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High-Resolution Accelerometer Package

This experiment uses an orthogonal, triaxial set of sensitive linear accelerometers to take accurate measurements of low-level (down to micro-g's) aerodynamic accelerations along the orbiter's principal axes during initial re-entry into the atmosphere, i.e., in the rarefied flow regime.

The aerodynamic acceleration data from the HiRAP experiment, output on existing ACIP channels, have been used to calculate rarefied aerodynamic performance parameters and/or atmospheric properties pertaining to several flights, beginning with the STS-6 mission. These flight data support advances in predicting the aerodynamic behavior of winged entry vehicles in the high-speed, low-density flight regime, including free molecular flow and the transition into the hypersonic continuum. Aerodynamic performance under these conditions cannot be simulated in ground facilities; consequently, current predictions rely solely on computational techniques and extrapolations of tunnel data. For improvement or advances, these techniques depend on actual flight data to serve as benchmarks, particularly in the transition regime between free molecular flow and continuum flow.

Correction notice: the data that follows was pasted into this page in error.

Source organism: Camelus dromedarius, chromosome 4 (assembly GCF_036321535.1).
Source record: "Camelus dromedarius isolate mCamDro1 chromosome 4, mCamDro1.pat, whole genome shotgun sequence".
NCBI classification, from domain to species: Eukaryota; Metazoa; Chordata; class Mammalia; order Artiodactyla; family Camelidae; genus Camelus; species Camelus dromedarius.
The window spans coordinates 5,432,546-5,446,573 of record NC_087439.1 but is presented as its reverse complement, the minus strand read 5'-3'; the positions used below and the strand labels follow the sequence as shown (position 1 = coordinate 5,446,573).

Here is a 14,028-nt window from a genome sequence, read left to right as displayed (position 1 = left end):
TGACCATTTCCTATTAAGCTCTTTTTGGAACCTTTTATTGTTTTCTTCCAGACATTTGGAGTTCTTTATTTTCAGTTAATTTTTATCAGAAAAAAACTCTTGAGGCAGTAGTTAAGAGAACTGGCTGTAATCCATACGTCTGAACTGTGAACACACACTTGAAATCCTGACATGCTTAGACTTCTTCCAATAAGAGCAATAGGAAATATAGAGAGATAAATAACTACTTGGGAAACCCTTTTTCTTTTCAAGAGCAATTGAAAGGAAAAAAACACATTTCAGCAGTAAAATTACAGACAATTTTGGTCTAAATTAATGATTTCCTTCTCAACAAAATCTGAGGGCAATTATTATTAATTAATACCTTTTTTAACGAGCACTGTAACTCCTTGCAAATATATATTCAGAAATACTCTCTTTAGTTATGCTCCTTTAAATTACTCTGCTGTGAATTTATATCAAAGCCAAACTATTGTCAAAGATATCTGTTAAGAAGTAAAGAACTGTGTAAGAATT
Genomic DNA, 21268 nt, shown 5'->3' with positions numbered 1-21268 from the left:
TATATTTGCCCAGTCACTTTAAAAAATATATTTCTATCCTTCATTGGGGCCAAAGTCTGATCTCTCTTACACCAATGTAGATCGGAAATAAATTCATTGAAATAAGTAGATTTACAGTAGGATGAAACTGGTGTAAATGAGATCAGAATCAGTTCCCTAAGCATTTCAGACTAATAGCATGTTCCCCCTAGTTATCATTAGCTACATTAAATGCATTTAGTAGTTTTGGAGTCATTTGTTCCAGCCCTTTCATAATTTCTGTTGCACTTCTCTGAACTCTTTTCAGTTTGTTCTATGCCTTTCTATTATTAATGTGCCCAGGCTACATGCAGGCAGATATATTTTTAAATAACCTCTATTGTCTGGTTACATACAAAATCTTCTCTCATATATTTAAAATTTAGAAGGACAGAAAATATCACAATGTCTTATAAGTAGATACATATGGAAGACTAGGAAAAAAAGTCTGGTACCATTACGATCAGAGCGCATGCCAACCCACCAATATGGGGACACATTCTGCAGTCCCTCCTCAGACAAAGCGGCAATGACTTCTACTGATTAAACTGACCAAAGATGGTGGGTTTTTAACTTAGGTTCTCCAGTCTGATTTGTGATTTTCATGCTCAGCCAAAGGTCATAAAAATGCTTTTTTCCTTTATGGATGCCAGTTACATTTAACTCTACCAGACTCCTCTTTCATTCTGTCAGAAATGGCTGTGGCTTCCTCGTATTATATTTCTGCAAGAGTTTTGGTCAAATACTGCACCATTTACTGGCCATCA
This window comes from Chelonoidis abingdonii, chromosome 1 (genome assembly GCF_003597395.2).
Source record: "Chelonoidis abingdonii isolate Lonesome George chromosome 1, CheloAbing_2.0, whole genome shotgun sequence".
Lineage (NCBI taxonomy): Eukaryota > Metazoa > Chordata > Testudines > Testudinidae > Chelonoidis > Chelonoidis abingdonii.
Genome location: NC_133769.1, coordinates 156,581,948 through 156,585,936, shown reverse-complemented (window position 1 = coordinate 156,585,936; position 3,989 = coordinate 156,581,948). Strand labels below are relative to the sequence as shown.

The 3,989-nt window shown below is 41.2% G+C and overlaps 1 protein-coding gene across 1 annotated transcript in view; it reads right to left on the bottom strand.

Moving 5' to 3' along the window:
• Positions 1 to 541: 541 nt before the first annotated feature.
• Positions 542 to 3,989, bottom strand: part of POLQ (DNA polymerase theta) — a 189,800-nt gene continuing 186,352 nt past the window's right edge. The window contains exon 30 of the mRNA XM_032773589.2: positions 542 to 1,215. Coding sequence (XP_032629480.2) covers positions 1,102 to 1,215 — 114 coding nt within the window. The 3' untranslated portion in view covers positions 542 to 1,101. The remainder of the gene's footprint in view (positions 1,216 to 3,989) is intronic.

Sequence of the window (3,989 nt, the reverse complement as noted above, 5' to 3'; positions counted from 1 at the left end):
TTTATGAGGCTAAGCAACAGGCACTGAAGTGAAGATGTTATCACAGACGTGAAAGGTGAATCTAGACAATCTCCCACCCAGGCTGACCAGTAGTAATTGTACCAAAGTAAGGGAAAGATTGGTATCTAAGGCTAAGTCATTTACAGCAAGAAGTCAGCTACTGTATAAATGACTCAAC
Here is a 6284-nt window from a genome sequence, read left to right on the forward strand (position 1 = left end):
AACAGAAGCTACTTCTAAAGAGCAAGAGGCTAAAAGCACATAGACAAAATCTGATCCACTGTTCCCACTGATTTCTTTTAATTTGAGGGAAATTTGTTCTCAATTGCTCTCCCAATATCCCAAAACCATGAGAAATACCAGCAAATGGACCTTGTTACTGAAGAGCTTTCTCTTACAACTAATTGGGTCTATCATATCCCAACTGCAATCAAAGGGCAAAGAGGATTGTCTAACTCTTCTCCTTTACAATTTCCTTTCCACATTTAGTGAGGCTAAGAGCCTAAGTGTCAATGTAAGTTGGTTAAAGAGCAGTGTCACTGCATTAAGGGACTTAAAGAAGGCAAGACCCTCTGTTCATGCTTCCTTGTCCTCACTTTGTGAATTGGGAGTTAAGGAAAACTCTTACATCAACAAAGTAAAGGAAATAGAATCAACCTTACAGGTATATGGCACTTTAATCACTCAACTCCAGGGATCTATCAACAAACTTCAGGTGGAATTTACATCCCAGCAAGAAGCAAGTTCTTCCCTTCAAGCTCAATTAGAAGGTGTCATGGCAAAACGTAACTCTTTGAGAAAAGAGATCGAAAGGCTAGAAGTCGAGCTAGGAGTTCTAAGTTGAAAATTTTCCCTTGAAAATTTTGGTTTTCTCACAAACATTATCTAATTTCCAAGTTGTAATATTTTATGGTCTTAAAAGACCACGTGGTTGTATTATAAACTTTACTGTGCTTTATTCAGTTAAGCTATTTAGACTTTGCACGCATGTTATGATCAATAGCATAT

Advancements in rarefied aerodynamics of winged entry vehicles may also prove useful in the design of future advanced orbital transfer vehicles. Such OTVs may use aerodynamic braking and maneuvering to dissipate excess orbital energy into the upper atmosphere upon return to lower orbits for rendezvous with an orbiter from the space station. A key aerodynamic parameter in the OTV design is the lift-to-drag ratio, which is measured directly in the HiRAP experiment. Furthermore, an OTV may require a flight-proven, sensitive onboard accelerometer system to overcome uncertainties in the upper atmosphere. The experience gained from the planned multiple HiRAP flights may provide valuable test data for the development of future navigation systems. In addition, the experiment provides data on key atmospheric properties (e.g., density) in a region of flight that is not readily accessible to orbital vehicles or regular meteorological soundings.


Curator: Kim Dismukes | Responsible NASA Official: John Ira Petty | Updated: 04/07/2002
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